When organisations go through any period of uncertainty – whether this is a restructure, period of digital transformation or a global pandemic – employees will likely turn to their managers for answers.

As the leaders responsible for the day-to-day running of teams, people managers play a crucial role, particularly when times are uncertain.

This mantra is supported by Guthkelch who said that “people managers play a pivotal role in establishing team and cultural norms that foster connection and an open, inclusive workplace”.

She added: “They are the glue that binds an organisation together, and with access to the right training, autonomy and technology can be the anchor point for individuals particularly at times of uncertainty.”

Therefore, HR and employers should recognise the important role that people managers play and provide them with the necessary tools to properly support staff during uncertain periods.

Guthkelch added that it’s also crucial that employers consider how they are communicating and connecting with their people. She said that thought should be given to how easily messages can be conveyed, as well as whether human connections can be built. “One of the silver linings from the 20 months is that leaders from all industries are connecting with people through video and not just video conferencing for meetings – they have been leaning into live broadcasting. People watch live video 10 to 20 times longer than on-demand content, making live streaming a powerful way to deliver important communications. 70% of our communication is non-verbal – gestures, tone, word emphasis, facial expressions – all work to convey meaning to people, it is not just what we say, it’s how we say it. Access to this digital body language improves the effectiveness of your message and creates the emotional connection with your audience,” Guthkelch added.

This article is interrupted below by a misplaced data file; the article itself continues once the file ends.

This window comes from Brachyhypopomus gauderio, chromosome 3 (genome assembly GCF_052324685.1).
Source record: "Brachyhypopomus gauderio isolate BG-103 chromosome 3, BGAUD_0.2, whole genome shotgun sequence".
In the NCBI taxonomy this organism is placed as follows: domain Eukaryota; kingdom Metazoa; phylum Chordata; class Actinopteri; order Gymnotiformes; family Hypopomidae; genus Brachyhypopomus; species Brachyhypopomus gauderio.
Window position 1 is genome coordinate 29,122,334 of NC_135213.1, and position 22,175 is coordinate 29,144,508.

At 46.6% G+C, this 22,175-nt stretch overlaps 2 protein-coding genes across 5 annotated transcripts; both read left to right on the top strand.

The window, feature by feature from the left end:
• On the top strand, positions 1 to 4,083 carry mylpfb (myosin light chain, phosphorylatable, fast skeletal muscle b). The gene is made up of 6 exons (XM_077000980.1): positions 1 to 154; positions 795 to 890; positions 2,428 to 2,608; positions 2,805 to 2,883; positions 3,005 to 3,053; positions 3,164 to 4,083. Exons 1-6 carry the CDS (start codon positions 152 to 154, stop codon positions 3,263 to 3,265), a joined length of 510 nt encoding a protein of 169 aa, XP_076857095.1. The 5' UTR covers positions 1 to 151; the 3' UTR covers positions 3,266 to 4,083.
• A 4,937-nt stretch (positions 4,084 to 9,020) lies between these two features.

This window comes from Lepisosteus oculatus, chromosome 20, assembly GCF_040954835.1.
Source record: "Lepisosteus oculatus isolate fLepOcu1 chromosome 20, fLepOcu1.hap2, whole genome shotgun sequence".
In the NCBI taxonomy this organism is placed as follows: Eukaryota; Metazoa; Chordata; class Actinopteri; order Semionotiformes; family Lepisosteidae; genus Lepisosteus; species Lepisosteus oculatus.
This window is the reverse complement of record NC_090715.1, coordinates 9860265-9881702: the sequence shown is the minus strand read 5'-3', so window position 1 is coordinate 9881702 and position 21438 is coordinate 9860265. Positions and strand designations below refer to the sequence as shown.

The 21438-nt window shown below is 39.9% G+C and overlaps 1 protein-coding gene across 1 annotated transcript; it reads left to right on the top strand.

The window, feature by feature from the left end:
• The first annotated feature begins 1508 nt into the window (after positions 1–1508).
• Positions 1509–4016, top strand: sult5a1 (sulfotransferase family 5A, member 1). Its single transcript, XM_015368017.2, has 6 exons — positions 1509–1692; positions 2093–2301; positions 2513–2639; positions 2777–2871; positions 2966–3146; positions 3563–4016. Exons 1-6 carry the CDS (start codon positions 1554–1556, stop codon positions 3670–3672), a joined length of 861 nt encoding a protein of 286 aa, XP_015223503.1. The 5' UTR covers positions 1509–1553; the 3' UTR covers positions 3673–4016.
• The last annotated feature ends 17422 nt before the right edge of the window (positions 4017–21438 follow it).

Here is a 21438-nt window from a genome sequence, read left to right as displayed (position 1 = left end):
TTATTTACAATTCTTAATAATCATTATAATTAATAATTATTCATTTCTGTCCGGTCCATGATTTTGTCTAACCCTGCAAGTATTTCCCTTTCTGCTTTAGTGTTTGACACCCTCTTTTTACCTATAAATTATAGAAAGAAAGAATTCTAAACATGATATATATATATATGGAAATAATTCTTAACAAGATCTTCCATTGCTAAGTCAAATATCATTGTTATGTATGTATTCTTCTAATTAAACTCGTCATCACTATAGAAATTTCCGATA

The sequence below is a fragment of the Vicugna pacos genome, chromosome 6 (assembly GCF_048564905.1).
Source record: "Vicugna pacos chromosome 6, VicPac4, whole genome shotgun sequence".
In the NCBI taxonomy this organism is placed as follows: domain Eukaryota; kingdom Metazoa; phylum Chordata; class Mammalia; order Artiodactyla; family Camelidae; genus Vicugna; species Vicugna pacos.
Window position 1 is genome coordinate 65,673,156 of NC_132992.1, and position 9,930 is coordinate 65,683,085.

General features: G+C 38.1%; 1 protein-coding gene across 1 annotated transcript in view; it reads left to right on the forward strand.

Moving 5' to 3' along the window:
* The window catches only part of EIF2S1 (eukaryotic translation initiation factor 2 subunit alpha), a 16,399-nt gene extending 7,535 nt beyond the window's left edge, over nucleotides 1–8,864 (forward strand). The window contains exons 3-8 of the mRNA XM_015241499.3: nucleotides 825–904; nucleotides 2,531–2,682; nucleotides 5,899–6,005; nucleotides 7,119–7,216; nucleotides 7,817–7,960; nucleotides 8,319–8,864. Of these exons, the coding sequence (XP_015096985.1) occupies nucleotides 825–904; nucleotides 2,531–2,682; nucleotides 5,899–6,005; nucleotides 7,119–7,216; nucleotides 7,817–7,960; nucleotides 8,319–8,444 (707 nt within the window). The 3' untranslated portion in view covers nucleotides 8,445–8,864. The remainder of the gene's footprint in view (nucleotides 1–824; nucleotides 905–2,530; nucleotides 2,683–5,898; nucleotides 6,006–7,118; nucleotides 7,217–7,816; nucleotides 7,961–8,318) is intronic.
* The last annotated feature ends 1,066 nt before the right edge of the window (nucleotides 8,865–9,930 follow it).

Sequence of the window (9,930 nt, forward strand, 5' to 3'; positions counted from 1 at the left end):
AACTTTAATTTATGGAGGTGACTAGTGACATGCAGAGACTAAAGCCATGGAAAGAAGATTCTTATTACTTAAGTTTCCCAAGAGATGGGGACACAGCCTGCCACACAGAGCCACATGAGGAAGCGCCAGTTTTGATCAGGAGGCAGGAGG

Aside from this, Guthkelch also encourages employers and HR to encourage a two-way dialogue in a way that employees can voice their concerns as opposed to solely being handed information. She continued: “Give people the space to ask questions during and in advance of live broadcasts. This enables your people to feel seen and heard, which in turn will foster a sense of trust.”

“It is not just what we say, it's how we say it”

How good comms can help

Guthkelch has laid out several ways that HR and employers can get better at communicating during uncertain times. Not only does this pay dividends to employees and provide more assurance for them, it will also help HR address some of the things it looks after such as employee wellbeing. Guthkelch continued: “Effective communication needs to be front and centre particularly during (but not limited to) times of uncertainty; it is crucial for establishing trust, reducing anxiety, feeling supported, aligning behind strategy and enabling that all important sense of belonging. It’s no good connecting your organisation if you aren’t going to regularly listen, engage and be transparent with your people.”

While top-down communication will help to keep staff in the loop about changing business practices and the future direction of the organisation, employers should also regularly listen to their staff, as communication works both ways. This can help employees voice any concerns or questions that they may have which will result in a more transparent culture which could be the difference between navigating periods of uncertainty successfully, or not.